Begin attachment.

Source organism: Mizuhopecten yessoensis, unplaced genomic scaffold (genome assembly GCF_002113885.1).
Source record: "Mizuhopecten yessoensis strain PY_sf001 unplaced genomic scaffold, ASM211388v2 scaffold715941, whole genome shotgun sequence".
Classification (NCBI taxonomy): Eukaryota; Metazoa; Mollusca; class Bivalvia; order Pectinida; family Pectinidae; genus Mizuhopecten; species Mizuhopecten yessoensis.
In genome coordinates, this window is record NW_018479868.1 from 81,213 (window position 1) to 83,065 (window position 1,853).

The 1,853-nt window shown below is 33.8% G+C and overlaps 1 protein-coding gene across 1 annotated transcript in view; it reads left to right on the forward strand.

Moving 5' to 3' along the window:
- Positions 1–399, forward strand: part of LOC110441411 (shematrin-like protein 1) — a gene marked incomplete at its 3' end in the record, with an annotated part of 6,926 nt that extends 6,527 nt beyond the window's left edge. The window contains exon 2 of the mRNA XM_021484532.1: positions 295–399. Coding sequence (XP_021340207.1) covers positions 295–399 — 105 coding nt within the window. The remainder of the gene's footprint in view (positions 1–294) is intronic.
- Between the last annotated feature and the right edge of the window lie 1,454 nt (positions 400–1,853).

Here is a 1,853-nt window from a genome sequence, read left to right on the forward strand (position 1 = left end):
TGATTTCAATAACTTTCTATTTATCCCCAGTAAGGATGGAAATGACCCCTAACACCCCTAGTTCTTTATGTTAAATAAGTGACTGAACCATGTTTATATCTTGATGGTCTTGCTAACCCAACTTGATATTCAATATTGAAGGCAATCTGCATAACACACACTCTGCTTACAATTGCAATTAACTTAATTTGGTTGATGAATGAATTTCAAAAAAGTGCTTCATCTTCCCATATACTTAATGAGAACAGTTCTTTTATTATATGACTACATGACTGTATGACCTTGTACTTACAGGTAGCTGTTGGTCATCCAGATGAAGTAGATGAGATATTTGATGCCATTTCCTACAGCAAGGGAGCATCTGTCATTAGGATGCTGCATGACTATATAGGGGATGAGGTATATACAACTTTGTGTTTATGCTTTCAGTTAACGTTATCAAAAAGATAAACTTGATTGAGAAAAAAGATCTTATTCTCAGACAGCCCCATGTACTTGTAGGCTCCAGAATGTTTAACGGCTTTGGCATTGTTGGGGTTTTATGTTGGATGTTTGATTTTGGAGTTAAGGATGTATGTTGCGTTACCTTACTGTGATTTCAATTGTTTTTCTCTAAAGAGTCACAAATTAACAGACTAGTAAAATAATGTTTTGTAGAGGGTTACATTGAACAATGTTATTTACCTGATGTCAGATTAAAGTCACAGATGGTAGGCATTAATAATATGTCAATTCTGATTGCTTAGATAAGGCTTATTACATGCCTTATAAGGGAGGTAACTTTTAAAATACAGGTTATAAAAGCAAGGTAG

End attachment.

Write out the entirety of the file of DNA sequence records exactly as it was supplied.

Source organism: Mizuhopecten yessoensis, unplaced genomic scaffold (genome assembly GCF_002113885.1).
Source record: "Mizuhopecten yessoensis strain PY_sf001 unplaced genomic scaffold, ASM211388v2 scaffold715941, whole genome shotgun sequence".
Classification (NCBI taxonomy): Eukaryota; Metazoa; Mollusca; class Bivalvia; order Pectinida; family Pectinidae; genus Mizuhopecten; species Mizuhopecten yessoensis.
In genome coordinates, this window is record NW_018479868.1 from 81,213 (window position 1) to 83,065 (window position 1,853).

The 1,853-nt window shown below is 33.8% G+C and overlaps 1 protein-coding gene across 1 annotated transcript in view; it reads left to right on the forward strand.

Moving 5' to 3' along the window:
- Positions 1–399, forward strand: part of LOC110441411 (shematrin-like protein 1) — a gene marked incomplete at its 3' end in the record, with an annotated part of 6,926 nt that extends 6,527 nt beyond the window's left edge. The window contains exon 2 of the mRNA XM_021484532.1: positions 295–399. Coding sequence (XP_021340207.1) covers positions 295–399 — 105 coding nt within the window. The remainder of the gene's footprint in view (positions 1–294) is intronic.
- Between the last annotated feature and the right edge of the window lie 1,454 nt (positions 400–1,853).

Here is a 1,853-nt window from a genome sequence, read left to right on the forward strand (position 1 = left end):
TGATTTCAATAACTTTCTATTTATCCCCAGTAAGGATGGAAATGACCCCTAACACCCCTAGTTCTTTATGTTAAATAAGTGACTGAACCATGTTTATATCTTGATGGTCTTGCTAACCCAACTTGATATTCAATATTGAAGGCAATCTGCATAACACACACTCTGCTTACAATTGCAATTAACTTAATTTGGTTGATGAATGAATTTCAAAAAAGTGCTTCATCTTCCCATATACTTAATGAGAACAGTTCTTTTATTATATGACTACATGACTGTATGACCTTGTACTTACAGGTAGCTGTTGGTCATCCAGATGAAGTAGATGAGATATTTGATGCCATTTCCTACAGCAAGGGAGCATCTGTCATTAGGATGCTGCATGACTATATAGGGGATGAGGTATATACAACTTTGTGTTTATGCTTTCAGTTAACGTTATCAAAAAGATAAACTTGATTGAGAAAAAAGATCTTATTCTCAGACAGCCCCATGTACTTGTAGGCTCCAGAATGTTTAACGGCTTTGGCATTGTTGGGGTTTTATGTTGGATGTTTGATTTTGGAGTTAAGGATGTATGTTGCGTTACCTTACTGTGATTTCAATTGTTTTTCTCTAAAGAGTCACAAATTAACAGACTAGTAAAATAATGTTTTGTAGAGGGTTACATTGAACAATGTTATTTACCTGATGTCAGATTAAAGTCACAGATGGTAGGCATTAATAATATGTCAATTCTGATTGCTTAGATAAGGCTTATTACATGCCTTATAAGGGAGGTAACTTTTAAAATACAGGTTATAAAAGCAAGGTAG